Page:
Bayer Faces Profit Drain on Several Fronts
As it continues to pursue plans to take over US agribusiness rival Monsanto, Germany’s Bayer said it will lower its full-year 2017 earnings forecast due to weakness in its consumer health business and unexpectedly high stockpiling of its crop-protection products in Brazil. Unfavorable currency exchange movements were also cited. The new projections will be published simultaneously with Q2 results on Jul. 27.
Explaining the earnings constraints, Bayer said regular stocktaking at the end of the harvest season in Brazil revealed an “unexpectedly high” channel inventory level of crop protection products. Without being specific, it added that it plans to work with customers to “initiate measures aimed at normalizing the situation,” beginning in the second quarter. These measures are expected to have a one-time effect of €300-400 million on full-year EBITDA before special items.
The consumer-health division, which Bayer beefed up considerably with the 2014 purchase of US Merck’s portfolio for $14.2 billion, is not performing as well as expected, the group said, without providing details. Pharmaceuticals and Covestro, the engineering plastics business floated in October 2015, continue to “perform strongly.”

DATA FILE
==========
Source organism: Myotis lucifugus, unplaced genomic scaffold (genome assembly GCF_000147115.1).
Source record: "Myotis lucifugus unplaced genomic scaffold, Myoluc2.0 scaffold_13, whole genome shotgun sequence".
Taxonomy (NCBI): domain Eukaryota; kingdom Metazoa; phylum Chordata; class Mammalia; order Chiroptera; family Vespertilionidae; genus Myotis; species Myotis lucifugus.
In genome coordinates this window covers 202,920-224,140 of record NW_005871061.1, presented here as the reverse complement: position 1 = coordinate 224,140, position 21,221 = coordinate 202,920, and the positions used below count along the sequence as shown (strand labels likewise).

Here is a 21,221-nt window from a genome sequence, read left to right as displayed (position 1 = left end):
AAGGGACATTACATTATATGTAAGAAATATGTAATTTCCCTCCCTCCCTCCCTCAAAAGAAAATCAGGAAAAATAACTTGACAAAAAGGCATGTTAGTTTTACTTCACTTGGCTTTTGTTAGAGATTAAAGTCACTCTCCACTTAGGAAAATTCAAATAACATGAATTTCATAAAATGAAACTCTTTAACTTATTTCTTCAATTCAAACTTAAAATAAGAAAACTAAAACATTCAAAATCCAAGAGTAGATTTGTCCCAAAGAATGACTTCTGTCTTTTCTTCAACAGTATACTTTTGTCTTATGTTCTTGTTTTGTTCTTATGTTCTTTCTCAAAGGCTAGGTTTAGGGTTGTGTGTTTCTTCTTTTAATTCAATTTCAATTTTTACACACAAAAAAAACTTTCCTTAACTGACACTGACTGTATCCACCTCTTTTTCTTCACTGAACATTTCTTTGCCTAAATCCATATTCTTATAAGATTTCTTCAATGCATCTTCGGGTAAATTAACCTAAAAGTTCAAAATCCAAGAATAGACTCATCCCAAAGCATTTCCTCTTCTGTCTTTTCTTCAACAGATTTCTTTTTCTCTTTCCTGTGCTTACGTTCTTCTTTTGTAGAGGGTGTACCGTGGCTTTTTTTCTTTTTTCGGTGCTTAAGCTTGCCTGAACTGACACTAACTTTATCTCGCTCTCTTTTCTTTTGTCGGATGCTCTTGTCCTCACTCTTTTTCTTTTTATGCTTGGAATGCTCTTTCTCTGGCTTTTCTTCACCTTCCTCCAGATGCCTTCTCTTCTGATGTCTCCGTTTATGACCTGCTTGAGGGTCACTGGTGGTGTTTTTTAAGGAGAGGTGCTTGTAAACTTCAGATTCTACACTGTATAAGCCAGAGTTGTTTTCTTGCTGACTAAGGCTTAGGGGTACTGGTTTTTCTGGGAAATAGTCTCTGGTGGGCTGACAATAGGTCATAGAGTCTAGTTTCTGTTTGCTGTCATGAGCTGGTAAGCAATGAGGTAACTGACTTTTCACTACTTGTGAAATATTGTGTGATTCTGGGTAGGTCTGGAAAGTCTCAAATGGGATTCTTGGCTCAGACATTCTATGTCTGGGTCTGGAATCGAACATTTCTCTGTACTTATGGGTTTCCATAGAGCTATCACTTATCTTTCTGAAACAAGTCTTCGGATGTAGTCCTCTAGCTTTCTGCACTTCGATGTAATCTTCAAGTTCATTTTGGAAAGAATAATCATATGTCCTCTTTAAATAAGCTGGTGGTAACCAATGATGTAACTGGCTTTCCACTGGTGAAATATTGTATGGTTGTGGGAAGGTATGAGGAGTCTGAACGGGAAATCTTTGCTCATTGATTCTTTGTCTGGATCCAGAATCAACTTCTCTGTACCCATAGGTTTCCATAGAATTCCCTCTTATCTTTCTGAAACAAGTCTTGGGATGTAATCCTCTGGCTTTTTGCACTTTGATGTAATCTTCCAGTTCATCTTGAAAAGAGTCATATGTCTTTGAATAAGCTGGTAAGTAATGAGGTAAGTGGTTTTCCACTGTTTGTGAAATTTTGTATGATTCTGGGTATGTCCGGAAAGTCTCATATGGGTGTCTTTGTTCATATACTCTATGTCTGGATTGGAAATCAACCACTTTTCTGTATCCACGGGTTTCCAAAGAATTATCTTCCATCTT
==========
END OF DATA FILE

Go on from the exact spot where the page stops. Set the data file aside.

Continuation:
Commenting on the Bayer woes, Bernstein analyst Jeremy Redenius said in a note to clients that problems with the consumer unit, which is struggling through a US slowdown, are ”relatively small” compared with the hit CropScience earnings could take. The analyst noted that Bayer is “reinvesting heavily” in turnarounds for brands Dr. Scholl’s and Coppertone.
In April, Bayer raised its guidance for 2017, saying earnings before special items would likely rise by a low double-digit percentage and sales reach a record €51 billion.
In separate news, Monsanto CEO Hugh Grant said Bayer and Monsanto plan to submit regulatory filings for their planned merger with the EU shortly.